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CS Special Seminar: Michiel Spapé "From action-perception to brain-interaction: Neuroadaptivity as the interface between perception and action"

This talk is arranged at the Department of Computer Science.
SpecialSeminar_AaltoEvent

From action-perception to brain-interaction: Neuroadaptivity as the interface between perception and action

Michiel Spapé
University of Helsinki

Friday, 25 March at 11:15
via Zoom: request the link by email [email protected]
Note! the link will be sent by email to CS staff.

Abstract: How we interact with computers provides fundamental information about us as human beings and can enable computers to respond to our subjective experiences. Using brain imaging, I show how knowledge from cognitive science may be used to adapt the environment to emotions, cognition, and subjective perception in a paradigm I call ‘neuroadaptivity’. In this talk, I will explain the paradigm as I answer two seemingly unrelated questions. 1) Why does time sometimes seem to drag and sometimes fly? I will give a very different answer from what you might expect, centred on action-perception/interaction, and show how using brain-based machine-learning can adapt a virtual environment to alter time perception. 2) How do you know - and how can you show - what someone is thinking of? I will demonstrate our novel brain-computer-interaction methodology, which relates brain-activity to stimulus models in order to infer subjective perception and intention. Using the generative capabilities of modern neural network models (e.g. GANs), I show how this novel approach can visualize who a person is thinking of, presenting a useful tool for affective computing, human-computer interaction, and information retrieval, as well enabling deep insights into human perception and cognition. These two projects show how a neuroadaptive research programme provides novel tools for investigating cognition and infusing computer interaction with human subjectivity.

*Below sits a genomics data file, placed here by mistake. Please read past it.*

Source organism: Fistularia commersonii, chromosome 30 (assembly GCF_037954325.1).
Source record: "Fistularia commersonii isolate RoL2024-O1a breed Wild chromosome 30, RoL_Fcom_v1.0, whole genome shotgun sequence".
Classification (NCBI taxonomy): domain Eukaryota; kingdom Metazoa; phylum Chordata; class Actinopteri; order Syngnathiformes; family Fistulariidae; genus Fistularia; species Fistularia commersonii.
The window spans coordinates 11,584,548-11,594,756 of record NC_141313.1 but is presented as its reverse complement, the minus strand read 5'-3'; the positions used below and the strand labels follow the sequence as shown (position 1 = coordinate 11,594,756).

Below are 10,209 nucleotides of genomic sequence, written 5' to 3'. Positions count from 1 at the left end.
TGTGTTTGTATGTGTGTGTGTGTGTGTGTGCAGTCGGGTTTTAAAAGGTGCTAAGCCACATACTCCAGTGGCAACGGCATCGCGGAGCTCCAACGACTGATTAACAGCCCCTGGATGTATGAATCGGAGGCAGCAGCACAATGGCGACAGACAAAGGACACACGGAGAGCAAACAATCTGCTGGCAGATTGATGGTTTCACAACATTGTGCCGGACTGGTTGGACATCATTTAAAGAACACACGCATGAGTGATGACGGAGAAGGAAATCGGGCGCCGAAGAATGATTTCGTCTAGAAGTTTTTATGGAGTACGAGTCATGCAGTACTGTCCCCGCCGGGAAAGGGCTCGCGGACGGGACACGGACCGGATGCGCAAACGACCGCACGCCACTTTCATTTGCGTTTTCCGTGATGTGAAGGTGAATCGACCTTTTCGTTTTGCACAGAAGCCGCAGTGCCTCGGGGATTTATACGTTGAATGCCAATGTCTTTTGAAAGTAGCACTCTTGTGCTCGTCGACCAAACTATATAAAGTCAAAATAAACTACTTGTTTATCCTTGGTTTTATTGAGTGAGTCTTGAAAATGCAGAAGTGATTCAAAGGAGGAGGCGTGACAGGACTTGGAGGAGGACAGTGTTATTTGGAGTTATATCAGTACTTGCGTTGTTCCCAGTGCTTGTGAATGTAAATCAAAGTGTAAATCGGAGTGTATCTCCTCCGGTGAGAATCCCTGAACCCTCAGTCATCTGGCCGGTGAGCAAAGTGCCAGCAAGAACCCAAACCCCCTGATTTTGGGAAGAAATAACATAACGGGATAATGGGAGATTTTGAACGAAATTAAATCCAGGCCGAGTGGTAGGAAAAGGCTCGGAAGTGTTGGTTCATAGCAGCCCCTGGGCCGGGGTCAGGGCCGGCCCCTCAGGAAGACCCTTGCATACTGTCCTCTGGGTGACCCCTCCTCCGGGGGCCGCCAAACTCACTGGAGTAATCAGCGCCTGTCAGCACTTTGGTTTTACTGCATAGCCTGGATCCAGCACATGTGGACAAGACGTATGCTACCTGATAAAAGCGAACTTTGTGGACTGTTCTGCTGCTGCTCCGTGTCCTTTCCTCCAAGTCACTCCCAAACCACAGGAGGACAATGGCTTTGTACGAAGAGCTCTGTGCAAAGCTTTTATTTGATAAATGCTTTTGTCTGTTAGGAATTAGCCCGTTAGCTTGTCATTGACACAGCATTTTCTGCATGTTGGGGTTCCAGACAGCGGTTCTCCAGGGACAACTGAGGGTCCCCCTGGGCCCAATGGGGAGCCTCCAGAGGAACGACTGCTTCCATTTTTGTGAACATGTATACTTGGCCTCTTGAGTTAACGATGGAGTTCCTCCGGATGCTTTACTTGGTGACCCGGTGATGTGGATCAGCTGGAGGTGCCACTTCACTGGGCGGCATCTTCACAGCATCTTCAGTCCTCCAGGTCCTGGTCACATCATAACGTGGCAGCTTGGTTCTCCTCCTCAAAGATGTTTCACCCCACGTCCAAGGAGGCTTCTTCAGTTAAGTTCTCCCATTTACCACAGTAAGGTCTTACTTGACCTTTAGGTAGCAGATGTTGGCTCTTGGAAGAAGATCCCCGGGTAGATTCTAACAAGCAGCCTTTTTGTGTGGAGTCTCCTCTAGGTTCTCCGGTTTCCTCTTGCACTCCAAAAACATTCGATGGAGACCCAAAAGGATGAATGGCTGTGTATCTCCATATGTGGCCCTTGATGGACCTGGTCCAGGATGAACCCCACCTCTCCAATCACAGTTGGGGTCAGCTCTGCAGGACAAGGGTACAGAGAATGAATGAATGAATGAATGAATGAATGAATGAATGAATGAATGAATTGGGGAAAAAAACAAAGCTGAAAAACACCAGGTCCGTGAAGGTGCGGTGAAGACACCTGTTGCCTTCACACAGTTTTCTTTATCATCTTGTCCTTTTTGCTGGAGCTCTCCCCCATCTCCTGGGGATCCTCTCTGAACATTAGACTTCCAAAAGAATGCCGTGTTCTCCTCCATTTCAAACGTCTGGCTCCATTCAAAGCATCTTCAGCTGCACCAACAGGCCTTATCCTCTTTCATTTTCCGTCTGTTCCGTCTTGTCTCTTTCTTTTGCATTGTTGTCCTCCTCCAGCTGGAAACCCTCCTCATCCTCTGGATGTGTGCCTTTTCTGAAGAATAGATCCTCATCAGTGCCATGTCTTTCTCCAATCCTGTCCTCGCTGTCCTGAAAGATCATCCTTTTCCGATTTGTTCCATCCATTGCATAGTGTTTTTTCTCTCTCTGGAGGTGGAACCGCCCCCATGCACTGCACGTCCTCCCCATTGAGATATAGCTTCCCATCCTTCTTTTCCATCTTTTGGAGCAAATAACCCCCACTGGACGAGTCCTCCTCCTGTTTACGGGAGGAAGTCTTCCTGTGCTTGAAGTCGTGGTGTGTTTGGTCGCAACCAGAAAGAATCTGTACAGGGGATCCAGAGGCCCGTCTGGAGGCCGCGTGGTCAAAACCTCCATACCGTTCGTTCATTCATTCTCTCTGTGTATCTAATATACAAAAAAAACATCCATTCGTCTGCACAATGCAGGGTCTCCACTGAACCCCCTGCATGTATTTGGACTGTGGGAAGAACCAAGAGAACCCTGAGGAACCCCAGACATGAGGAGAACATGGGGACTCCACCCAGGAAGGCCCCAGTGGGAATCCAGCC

Bio: Michiel Spapé is a senior researcher and Docent in Cognitive Neuroscience whose research centres on the interface between perception and action, as a psychologist might say, or human-computer interaction, as a computer scientist would. Originally trained in Leiden (NL, PhD) as a cognitive psychologist, he held a research fellowship in Nottingham (UK), was postdoc at the Helsinki Institute for Information Technology HIIT (mainly located at Aalto), a Psychology lecturer in Liverpool (UK), and is now back as a Helsinki University senior researcher. He has about 60 peer-reviewed publications in Psychology and HCI-related areas with subjects as diverse as attention and memory, motor control, action perception, emotion and decision-making, touch and mediated interaction. These topics he typically approaches using a combination of interaction technologies (kinesthetics, virtual reality, haptics) and bio-psychological measures (EEG, EMG, EDA, fNIRS), which has generally meant that he is either seen as the computer scientist amongst psychologists or the psychologist amongst computer scientists. 

Department of Computer Science

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